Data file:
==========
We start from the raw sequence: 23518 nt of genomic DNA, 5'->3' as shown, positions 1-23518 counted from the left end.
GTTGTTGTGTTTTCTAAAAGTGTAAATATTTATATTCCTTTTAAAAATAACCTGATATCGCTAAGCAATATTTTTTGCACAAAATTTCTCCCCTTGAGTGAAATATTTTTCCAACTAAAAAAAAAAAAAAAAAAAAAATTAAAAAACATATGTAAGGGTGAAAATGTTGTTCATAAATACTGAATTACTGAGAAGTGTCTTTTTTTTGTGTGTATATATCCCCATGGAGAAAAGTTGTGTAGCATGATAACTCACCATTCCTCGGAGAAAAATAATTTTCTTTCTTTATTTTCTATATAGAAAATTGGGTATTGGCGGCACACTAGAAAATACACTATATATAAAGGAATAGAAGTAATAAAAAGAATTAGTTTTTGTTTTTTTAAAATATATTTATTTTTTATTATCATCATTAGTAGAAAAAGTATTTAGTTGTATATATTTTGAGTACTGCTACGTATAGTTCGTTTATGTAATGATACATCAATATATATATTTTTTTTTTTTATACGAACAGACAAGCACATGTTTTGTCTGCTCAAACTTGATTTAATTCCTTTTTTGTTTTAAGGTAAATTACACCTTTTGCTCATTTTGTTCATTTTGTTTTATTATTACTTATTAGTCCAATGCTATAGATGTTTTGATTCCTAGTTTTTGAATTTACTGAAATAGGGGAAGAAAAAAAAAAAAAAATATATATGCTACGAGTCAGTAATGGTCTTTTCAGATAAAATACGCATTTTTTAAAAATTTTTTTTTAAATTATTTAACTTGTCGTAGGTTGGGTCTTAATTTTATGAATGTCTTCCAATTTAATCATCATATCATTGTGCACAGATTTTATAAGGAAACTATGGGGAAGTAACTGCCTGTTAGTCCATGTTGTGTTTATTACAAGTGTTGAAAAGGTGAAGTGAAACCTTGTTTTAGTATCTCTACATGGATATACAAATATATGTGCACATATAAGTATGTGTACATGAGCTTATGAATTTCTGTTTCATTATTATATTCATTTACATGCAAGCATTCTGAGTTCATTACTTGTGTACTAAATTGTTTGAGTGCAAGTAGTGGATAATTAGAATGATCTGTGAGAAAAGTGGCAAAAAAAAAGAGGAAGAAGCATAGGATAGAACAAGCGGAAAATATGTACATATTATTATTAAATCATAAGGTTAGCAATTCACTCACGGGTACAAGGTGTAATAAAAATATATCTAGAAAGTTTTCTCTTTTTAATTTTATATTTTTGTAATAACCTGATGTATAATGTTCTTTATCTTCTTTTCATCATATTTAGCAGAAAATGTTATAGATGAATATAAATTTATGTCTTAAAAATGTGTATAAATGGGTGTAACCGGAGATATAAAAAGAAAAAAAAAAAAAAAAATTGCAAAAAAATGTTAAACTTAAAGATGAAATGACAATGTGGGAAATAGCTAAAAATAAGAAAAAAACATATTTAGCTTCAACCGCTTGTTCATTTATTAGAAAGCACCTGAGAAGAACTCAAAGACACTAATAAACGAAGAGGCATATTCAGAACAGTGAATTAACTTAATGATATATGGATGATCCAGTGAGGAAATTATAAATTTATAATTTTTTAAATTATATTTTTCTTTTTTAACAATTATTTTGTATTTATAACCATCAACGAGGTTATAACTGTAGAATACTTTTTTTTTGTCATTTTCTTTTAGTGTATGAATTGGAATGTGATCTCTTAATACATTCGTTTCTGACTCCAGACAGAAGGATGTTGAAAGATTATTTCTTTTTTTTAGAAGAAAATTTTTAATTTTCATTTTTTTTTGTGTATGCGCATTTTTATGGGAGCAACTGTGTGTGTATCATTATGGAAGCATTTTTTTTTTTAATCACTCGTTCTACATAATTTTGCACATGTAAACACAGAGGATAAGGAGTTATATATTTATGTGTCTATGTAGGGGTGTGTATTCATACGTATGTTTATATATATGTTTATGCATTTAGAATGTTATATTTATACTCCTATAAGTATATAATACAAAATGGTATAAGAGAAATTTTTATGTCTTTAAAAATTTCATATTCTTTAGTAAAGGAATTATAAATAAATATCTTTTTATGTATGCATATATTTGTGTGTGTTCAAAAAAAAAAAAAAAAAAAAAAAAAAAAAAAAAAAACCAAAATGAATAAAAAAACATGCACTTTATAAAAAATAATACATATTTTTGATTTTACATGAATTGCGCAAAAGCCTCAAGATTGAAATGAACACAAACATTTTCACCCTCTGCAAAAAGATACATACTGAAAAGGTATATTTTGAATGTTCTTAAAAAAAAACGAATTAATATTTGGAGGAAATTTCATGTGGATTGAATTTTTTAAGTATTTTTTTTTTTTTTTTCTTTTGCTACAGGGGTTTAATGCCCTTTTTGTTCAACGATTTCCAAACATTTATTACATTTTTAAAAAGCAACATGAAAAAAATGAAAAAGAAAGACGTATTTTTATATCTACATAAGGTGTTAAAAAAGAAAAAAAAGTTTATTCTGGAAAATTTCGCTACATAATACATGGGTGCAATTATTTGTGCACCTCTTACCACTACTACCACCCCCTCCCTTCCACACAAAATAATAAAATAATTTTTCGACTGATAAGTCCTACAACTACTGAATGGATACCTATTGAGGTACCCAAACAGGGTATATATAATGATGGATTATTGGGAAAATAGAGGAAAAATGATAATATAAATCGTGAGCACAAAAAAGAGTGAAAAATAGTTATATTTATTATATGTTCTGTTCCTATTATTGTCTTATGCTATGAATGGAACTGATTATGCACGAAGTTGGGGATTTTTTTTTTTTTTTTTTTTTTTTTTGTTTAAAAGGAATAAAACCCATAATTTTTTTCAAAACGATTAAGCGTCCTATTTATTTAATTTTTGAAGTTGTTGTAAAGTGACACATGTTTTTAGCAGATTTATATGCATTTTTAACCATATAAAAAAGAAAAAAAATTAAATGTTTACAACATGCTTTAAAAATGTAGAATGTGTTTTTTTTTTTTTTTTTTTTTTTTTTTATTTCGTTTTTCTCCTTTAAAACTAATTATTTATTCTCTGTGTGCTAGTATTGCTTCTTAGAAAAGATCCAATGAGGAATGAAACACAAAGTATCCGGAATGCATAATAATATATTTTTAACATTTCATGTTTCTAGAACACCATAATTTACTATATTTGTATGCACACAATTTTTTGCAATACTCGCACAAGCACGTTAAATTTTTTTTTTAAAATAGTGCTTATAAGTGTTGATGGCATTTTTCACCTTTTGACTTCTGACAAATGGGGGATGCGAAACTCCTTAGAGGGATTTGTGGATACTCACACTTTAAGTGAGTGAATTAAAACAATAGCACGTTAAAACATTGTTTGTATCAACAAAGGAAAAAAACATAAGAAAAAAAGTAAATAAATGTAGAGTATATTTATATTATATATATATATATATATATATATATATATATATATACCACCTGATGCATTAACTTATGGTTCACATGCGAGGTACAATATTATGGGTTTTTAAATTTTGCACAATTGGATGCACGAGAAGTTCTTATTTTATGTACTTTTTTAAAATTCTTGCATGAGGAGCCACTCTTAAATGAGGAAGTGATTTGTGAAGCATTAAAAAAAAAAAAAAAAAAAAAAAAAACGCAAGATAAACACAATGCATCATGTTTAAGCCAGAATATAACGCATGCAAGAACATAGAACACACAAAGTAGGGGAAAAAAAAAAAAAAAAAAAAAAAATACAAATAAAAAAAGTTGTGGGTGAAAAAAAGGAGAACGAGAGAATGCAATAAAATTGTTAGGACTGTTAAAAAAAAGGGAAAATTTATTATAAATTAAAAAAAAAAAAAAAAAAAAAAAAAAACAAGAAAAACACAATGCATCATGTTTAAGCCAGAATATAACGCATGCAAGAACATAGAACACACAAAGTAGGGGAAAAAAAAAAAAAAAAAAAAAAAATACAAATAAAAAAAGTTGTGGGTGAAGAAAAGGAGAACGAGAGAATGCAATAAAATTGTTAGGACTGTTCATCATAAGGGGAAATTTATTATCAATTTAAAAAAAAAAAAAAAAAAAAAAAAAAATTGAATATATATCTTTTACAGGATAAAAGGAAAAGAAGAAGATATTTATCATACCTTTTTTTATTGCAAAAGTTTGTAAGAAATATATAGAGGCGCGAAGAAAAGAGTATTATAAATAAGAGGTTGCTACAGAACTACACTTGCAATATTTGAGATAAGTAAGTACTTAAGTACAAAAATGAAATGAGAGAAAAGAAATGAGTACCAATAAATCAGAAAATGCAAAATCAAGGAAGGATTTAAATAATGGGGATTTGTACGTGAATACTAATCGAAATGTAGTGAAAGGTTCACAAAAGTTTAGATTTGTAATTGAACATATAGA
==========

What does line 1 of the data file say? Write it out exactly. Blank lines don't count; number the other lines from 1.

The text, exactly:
We start from the raw sequence: 23518 nt of genomic DNA, 5'->3' as shown, positions 1-23518 counted from the left end.